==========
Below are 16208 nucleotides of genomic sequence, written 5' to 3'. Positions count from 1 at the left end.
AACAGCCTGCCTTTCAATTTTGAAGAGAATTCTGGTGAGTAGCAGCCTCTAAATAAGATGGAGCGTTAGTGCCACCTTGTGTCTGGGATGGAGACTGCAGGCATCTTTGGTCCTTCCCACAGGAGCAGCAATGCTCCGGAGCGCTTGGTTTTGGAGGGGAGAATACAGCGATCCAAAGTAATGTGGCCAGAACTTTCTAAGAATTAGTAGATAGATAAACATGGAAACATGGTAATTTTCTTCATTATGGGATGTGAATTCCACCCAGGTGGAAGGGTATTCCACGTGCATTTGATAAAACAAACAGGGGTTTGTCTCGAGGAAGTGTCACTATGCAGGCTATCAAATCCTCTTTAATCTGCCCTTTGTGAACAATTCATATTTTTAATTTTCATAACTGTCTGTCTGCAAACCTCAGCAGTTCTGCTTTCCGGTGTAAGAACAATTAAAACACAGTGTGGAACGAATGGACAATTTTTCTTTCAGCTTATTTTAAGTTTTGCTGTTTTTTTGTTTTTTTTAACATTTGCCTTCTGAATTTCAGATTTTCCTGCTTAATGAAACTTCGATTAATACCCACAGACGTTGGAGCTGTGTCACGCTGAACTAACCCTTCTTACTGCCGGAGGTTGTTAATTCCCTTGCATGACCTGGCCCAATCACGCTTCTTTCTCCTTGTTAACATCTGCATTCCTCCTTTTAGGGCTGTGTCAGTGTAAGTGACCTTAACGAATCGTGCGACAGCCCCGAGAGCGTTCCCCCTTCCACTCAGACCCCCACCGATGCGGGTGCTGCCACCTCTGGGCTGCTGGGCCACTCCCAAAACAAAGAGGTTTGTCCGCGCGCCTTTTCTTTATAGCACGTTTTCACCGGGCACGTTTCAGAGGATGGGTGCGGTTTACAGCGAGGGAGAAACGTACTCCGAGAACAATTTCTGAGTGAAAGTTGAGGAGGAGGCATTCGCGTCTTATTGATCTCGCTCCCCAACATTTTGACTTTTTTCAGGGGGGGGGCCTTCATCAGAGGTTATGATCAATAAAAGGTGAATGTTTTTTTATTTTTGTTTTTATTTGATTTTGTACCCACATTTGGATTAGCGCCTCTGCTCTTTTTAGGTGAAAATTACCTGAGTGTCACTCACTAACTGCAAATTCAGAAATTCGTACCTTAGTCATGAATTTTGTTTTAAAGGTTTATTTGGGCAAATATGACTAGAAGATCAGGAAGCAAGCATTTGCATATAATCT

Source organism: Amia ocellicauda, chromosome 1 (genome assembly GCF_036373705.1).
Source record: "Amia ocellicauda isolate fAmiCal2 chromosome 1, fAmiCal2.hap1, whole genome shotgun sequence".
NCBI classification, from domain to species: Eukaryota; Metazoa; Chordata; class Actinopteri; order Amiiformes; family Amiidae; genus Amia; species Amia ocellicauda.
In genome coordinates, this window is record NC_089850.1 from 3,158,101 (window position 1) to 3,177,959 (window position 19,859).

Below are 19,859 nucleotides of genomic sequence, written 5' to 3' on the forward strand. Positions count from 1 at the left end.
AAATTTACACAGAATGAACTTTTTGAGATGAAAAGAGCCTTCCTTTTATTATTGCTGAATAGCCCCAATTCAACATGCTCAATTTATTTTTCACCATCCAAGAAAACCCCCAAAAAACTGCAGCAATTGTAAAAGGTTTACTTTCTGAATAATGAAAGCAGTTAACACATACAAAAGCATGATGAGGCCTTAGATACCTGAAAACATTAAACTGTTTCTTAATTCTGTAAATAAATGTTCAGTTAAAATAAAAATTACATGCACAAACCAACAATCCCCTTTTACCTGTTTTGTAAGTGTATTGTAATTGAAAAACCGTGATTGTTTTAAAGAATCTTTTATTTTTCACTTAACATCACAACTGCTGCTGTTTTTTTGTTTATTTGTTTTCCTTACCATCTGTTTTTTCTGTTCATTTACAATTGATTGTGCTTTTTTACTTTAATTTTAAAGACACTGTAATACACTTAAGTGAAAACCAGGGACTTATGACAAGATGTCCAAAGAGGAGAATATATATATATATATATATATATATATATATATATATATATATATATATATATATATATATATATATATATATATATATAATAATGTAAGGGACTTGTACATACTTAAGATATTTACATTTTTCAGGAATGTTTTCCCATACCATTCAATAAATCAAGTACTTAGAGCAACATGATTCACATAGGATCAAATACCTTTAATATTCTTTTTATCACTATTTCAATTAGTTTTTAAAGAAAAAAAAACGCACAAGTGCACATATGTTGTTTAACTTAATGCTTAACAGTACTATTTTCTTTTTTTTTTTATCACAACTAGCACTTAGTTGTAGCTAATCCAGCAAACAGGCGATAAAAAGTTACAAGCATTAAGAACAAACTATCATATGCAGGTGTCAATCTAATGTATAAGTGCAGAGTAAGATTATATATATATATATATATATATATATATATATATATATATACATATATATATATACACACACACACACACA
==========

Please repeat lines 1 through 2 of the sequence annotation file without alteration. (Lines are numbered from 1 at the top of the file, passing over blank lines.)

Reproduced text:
Below are 16208 nucleotides of genomic sequence, written 5' to 3'. Positions count from 1 at the left end.
AACAGCCTGCCTTTCAATTTTGAAGAGAATTCTGGTGAGTAGCAGCCTCTAAATAAGATGGAGCGTTAGTGCCACCTTGTGTCTGGGATGGAGACTGCAGGCATCTTTGGTCCTTCCCACAGGAGCAGCAATGCTCCGGAGCGCTTGGTTTTGGAGGGGAGAATACAGCGATCCAAAGTAATGTGGCCAGAACTTTCTAAGAATTAGTAGATAGATAAACATGGAAACATGGTAATTTTCTTCATTATGGGATGTGAATTCCACCCAGGTGGAAGGGTATTCCACGTGCATTTGATAAAACAAACAGGGGTTTGTCTCGAGGAAGTGTCACTATGCAGGCTATCAAATCCTCTTTAATCTGCCCTTTGTGAACAATTCATATTTTTAATTTTCATAACTGTCTGTCTGCAAACCTCAGCAGTTCTGCTTTCCGGTGTAAGAACAATTAAAACACAGTGTGGAACGAATGGACAATTTTTCTTTCAGCTTATTTTAAGTTTTGCTGTTTTTTTGTTTTTTTTAACATTTGCCTTCTGAATTTCAGATTTTCCTGCTTAATGAAACTTCGATTAATACCCACAGACGTTGGAGCTGTGTCACGCTGAACTAACCCTTCTTACTGCCGGAGGTTGTTAATTCCCTTGCATGACCTGGCCCAATCACGCTTCTTTCTCCTTGTTAACATCTGCATTCCTCCTTTTAGGGCTGTGTCAGTGTAAGTGACCTTAACGAATCGTGCGACAGCCCCGAGAGCGTTCCCCCTTCCACTCAGACCCCCACCGATGCGGGTGCTGCCACCTCTGGGCTGCTGGGCCACTCCCAAAACAAAGAGGTTTGTCCGCGCGCCTTTTCTTTATAGCACGTTTTCACCGGGCACGTTTCAGAGGATGGGTGCGGTTTACAGCGAGGGAGAAACGTACTCCGAGAACAATTTCTGAGTGAAAGTTGAGGAGGAGGCATTCGCGTCTTATTGATCTCGCTCCCCAACATTTTGACTTTTTTCAGGGGGGGGGCCTTCATCAGAGGTTATGATCAATAAAAGGTGAATGTTTTTTTATTTTTGTTTTTATTTGATTTTGTACCCACATTTGGATTAGCGCCTCTGCTCTTTTTAGGTGAAAATTACCTGAGTGTCACTCACTAACTGCAAATTCAGAAATTCGTACCTTAGTCATGAATTTTGTTTTAAAGGTTTATTTGGGCAAATATGACTAGAAGATCAGGAAGCAAGCATTTGCATATAATCT